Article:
The quick re-birth of the New York Islanders’ playoff hopes seemingly came out of nowhere in 2018-19. John Tavares’ departure left nearly all fans and analysts around the league pegging the Islanders to finish bottom-five, at the very minimum, in the league.
Yet still, head coach Barry Trotz was able to implement his system swiftly to propel the Islanders to their second semifinal berth since 1993.
Not all good things can remain, though. The team has a number of key unrestricted free agents coming up this season, including captain Anders Lee, Vezina and Masterson finalist Robin Lehner, and Jordan Eberle. Brock Nelson was also a part of this list prior to being re-signed to a six-year, $36 million extension.
In an ideal world, the Islanders would like to bring all of these players back. Lee is instrumental both on the ice and off. Lehner had a career season and fit in perfectly on Long Island and with goaltending gurus Piero Greco and Mitch Korn. Eberle proved that he can handle the load of the playoffs after a spectacular series against Pittsburgh – something those in Edmonton believed he could not do.
But, with an impending large dollar sign looming, it may not be wise for the Islanders to bring back everyone. Lee and Lehner are, at the moment, priority number one and rightfully so. That, unfortunately for the franchise, leaves Jordan Eberle as the odd man out.
In his two seasons on Long Island since being acquired for Ryan Strome, Eberle has been mostly fantastic in his role. Over time, he found a role primarily next to Mathew Barzal in the top-six and was used as a pivot-piece on the sidewall on the second powerplay.
In 159 games, Eberle had 96 points, and he is over point-per-game in the playoffs in that time.
Although he is due for the same price or a slight downgrade from his current $6 million per season, it still may not be enough for general manager Lou Lamoriello to keep him around. In a vaccuum, they would, but it does not seem like the correct time or place for the Islanders to do so – but things could change.
The team has a number of young players ready to arise through the system. Kieffer Bellows can use his blazing speed and killer offensive instincts to make an immediate difference in this upcoming season or the one next. Oliver Wahlstrom, the 11th overall pick in 2018, will be coming through the ranks soon, but he needs more seasoning. Arnaud Durandeau, who was signed on the last day eligible before re-entering the draft this season, and Otto Koivula equally look like intriguing options moving forward, and both players can play the middle and the wing each.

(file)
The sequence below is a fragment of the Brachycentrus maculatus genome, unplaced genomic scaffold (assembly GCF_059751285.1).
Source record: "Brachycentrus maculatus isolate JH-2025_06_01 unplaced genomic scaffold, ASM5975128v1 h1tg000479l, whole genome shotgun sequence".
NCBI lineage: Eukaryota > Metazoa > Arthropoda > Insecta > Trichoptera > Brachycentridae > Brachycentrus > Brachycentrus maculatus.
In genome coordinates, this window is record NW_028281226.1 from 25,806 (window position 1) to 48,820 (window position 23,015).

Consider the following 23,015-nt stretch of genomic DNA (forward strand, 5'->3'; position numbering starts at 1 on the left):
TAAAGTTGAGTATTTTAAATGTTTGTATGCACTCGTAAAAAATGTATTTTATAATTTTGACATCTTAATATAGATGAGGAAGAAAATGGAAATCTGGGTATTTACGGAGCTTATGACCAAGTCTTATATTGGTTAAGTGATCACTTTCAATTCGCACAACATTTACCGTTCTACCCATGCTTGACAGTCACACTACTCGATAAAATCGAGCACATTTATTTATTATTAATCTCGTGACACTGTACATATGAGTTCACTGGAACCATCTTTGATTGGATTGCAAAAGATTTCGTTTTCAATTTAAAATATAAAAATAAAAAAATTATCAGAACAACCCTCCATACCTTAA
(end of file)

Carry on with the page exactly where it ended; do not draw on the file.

Michael Dal Colle, the fifth overall pick in 2014, finally saw time in the NHL last season and made the most of it when playing. Despite a lack of footspeed compared to his peers, he seemed mostly in place and is finally making good on his path to the NHL. He will never be the elite scorer that he was once promised to be, but a middle-six NHL regular is certainly not out of the cards.
Josh Ho-Sang is still around, but his time in the organization is running thin. He could definitely make it next season, but it would not come as a shock if he was moved. He deserves a chance to play somewhere. Perhaps a team in need of youth and with an influx of roster opportunities, such as Detroit or Chicago, would take a shout.
Regardless of who comes up and who stays down, it is hard to see a logical reason to bring Eberle back for $5.5 million per year or more. Leo Komarov and Andrew Ladd, whether fans like it or not, are still members of the team for the next few years. Unless a compliance buyout comes around due to a lockout in 2020 or from the Seattle expansion draft, it is difficult to see either of those contracts moving.
Thus, for the long-term cap relief of the team, it may be best to see Eberle walk to greener pastures. It will certainly hurt the team for the time being, but with the influx of talent coming up, it will hopefully be an easy transition.